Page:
- How is everyone doing? I feel pretty emotionally drained by the job market... anyone want to share any fresh coping ideas? :)
- For me, watching the Bachelor/Bachelorette series strangely puts things in perspective and clarifies the procedures of the academic job market.
The University of Arizona - Visiting Assistant Professor (Sabbatical Replacement)
- Not clear when review begins
- So... any signs of life on Mars? I mean, Arizona?
- Offer made and accepted (5/8)
- The Russian and Eurasian Program at Bard College invited applications for a two-year Visiting Assistant Professor of Russian
- Position begins Fall 2012
- Ph.D. in Russian Language/Slavic Studies
- Native or near-native proficiency in Russian and English
- Experience teaching Russian at all levels.
- Responsibilities will include supervising extracurricular activities aimed at promoting Russian culture at Bard.
- Send (email only) to Dr. Marina Kostalevsky at email@example.com:
- Letter of Application
- Writing Sample
- Three letters of recommendation
- Evidence of excellence in teaching
- Review of applications will begin March 31, 2012 and will continue until the position is filled
- Invitation for phone interview 4/13. (X3)
- Has anyone heard if this is a sabbatical replacement?
- Candidates should be informed of their status within the next 10 days (4/18).
- has anyone heard back after the first round? <--I haven't heard anything yet either.
- Me neither.
- Called the administrative assistant, and she wasn't sure about the status of the search. E-mailed the chair of the Search Committee to inquire about the status (5/8). <---Thanks! Let us know as soon as you hear something!
- Chair of SC committee wrote back. They have made an offer a few days ago, and it was accepted. (5/10)
- Sigh...Thanks for the update, though.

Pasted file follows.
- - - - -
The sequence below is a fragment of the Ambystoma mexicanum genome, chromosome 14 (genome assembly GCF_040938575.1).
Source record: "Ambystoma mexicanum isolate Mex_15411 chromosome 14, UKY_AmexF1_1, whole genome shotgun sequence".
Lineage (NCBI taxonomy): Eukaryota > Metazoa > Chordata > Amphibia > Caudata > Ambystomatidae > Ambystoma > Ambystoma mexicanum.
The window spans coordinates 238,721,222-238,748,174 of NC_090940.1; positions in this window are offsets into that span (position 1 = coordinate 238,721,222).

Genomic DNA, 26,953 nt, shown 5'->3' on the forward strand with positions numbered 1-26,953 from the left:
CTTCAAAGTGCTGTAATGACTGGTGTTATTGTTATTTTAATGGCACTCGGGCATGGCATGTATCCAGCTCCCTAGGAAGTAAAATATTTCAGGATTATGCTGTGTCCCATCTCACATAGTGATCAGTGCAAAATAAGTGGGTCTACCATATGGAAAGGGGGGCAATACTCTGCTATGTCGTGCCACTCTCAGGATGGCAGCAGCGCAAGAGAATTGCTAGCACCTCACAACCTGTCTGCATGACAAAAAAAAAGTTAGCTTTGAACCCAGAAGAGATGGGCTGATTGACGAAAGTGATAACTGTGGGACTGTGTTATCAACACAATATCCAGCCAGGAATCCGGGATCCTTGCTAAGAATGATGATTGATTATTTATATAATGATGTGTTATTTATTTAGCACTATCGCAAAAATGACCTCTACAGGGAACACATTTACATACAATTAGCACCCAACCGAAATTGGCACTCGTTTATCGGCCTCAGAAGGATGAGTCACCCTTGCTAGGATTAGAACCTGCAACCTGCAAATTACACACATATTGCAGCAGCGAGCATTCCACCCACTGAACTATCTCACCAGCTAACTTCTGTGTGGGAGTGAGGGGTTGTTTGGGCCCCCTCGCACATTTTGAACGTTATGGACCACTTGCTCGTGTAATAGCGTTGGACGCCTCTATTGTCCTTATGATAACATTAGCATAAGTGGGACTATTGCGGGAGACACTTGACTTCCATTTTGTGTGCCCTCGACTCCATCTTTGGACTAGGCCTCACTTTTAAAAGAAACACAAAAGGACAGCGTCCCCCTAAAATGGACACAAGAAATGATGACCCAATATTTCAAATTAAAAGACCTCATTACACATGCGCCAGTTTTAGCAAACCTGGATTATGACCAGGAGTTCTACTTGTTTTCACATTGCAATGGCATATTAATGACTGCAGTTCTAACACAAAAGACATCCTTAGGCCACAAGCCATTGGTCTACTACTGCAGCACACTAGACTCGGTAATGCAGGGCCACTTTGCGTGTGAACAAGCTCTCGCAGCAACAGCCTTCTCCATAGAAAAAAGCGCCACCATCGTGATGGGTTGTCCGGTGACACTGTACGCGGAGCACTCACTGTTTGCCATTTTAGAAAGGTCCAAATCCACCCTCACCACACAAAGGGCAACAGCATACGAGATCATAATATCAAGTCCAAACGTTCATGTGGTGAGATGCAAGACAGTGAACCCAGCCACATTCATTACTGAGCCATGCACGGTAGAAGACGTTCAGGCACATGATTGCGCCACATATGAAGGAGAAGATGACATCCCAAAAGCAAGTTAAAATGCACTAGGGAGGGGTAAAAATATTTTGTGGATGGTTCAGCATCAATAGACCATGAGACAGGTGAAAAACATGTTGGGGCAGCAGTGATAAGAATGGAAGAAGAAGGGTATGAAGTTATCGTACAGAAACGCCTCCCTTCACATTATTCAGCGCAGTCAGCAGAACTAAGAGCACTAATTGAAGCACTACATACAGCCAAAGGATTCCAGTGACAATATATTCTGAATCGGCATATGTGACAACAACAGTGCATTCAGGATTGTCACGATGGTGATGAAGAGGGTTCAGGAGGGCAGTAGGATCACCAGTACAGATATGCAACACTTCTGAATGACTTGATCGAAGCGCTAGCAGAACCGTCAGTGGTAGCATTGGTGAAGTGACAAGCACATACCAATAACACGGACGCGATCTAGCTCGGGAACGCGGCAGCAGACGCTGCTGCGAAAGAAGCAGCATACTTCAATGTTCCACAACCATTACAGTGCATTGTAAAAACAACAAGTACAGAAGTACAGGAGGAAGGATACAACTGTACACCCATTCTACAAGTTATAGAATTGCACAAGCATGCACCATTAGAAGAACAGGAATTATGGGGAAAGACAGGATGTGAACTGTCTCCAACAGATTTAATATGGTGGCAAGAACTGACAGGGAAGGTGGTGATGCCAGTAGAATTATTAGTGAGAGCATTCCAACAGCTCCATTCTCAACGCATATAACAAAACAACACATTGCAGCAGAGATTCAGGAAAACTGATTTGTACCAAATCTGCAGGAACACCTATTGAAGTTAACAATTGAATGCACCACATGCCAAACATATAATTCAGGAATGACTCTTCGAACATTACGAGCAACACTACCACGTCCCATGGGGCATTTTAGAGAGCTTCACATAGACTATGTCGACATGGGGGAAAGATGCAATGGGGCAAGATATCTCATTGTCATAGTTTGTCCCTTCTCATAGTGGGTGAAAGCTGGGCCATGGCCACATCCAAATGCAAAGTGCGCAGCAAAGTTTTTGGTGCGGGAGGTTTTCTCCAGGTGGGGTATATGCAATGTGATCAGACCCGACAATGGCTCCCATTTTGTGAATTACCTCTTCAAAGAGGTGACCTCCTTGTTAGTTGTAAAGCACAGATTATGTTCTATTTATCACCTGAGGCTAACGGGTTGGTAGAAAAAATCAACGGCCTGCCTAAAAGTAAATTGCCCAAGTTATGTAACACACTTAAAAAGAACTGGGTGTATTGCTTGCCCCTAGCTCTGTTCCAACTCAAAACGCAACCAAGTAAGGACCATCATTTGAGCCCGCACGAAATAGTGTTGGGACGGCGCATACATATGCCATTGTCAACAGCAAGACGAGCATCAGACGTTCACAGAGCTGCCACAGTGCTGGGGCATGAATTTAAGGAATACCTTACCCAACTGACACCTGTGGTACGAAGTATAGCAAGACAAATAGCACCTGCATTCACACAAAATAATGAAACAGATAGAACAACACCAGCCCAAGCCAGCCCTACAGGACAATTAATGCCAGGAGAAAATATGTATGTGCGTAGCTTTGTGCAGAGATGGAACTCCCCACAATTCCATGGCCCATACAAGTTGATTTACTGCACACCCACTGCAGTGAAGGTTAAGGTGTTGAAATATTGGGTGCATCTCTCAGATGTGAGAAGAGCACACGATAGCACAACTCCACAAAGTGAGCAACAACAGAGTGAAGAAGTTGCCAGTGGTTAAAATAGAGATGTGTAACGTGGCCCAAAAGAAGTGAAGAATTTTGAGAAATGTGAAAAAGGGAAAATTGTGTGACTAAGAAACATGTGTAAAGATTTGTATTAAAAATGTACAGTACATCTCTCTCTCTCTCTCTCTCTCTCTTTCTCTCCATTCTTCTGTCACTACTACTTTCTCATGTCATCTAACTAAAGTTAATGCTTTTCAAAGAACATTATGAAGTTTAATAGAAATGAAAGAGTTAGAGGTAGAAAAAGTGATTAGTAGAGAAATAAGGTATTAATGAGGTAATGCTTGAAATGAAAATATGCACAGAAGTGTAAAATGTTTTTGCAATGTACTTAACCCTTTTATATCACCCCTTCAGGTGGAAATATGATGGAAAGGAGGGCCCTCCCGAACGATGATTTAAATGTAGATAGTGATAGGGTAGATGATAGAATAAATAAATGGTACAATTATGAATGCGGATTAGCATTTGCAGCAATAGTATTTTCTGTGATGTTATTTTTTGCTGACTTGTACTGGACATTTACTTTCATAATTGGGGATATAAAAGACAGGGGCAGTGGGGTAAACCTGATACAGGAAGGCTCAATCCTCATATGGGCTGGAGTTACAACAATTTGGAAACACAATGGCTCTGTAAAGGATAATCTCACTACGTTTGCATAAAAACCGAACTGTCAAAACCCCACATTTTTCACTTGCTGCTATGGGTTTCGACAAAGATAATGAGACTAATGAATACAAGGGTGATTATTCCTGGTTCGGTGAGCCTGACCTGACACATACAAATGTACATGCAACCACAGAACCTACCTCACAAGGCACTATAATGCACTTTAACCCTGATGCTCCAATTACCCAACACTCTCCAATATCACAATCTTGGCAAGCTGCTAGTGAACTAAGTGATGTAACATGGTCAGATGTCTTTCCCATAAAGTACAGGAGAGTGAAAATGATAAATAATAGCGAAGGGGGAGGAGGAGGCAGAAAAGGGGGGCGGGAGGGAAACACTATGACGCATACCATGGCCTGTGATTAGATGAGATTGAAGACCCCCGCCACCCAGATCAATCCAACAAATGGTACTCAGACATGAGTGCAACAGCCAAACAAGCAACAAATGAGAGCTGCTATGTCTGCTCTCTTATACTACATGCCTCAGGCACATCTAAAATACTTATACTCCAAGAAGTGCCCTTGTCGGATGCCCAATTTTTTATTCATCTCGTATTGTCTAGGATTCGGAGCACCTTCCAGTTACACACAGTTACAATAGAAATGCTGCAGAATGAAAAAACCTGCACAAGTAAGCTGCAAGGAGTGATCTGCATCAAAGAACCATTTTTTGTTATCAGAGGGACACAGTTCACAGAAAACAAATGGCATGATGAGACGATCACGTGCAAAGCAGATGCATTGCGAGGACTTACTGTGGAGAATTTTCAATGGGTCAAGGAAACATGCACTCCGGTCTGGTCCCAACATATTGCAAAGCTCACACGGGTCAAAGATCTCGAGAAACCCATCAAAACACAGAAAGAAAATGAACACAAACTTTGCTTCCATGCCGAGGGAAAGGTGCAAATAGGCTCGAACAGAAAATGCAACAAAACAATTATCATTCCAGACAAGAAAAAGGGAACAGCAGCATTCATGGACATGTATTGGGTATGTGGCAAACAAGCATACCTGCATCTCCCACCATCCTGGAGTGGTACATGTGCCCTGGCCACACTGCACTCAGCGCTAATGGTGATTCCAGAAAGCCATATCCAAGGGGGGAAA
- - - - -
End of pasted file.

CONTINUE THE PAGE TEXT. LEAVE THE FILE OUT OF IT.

- Received official rejection letter today saying that an offer had been made and accepted.
Russian & Eurasian Studies Faculty - tenured, open rank
Bard College s Russian and Eurasian Studies Program invites applications for a full-time position focusing on Central Asia and/or Russia to begin in fall 2012. The position is open rank and open contract (tenure-track or multi-year contract). Disciplinary fields are open within the social sciences, but a preference is for candidates who focus in the fields of politics and sociology. Candidates must hold Ph.D. or be nearing its completion this year. Candidates must have the capacity to teach courses relating to Central Asia
The successful candidate should maintain a vigorous and active commitment to scholarship as well as a lively interest in undergraduate teaching at a small liberal arts college with an intellectually curious, sophisticated student body. Multidisciplinary approaches welcome. The successful candidate will be expected to contribute to the College s dual degree programs with the American University of Central Asia (Bishkek, Kyrgyzstan) and/or Smolny College (Faculty of Liberal Arts and Sciences, St. Petersburg State University, Russia) through work on Bard s Faculty Exchange and Oversight Committees. They will also be expected to contribute to general education at the college.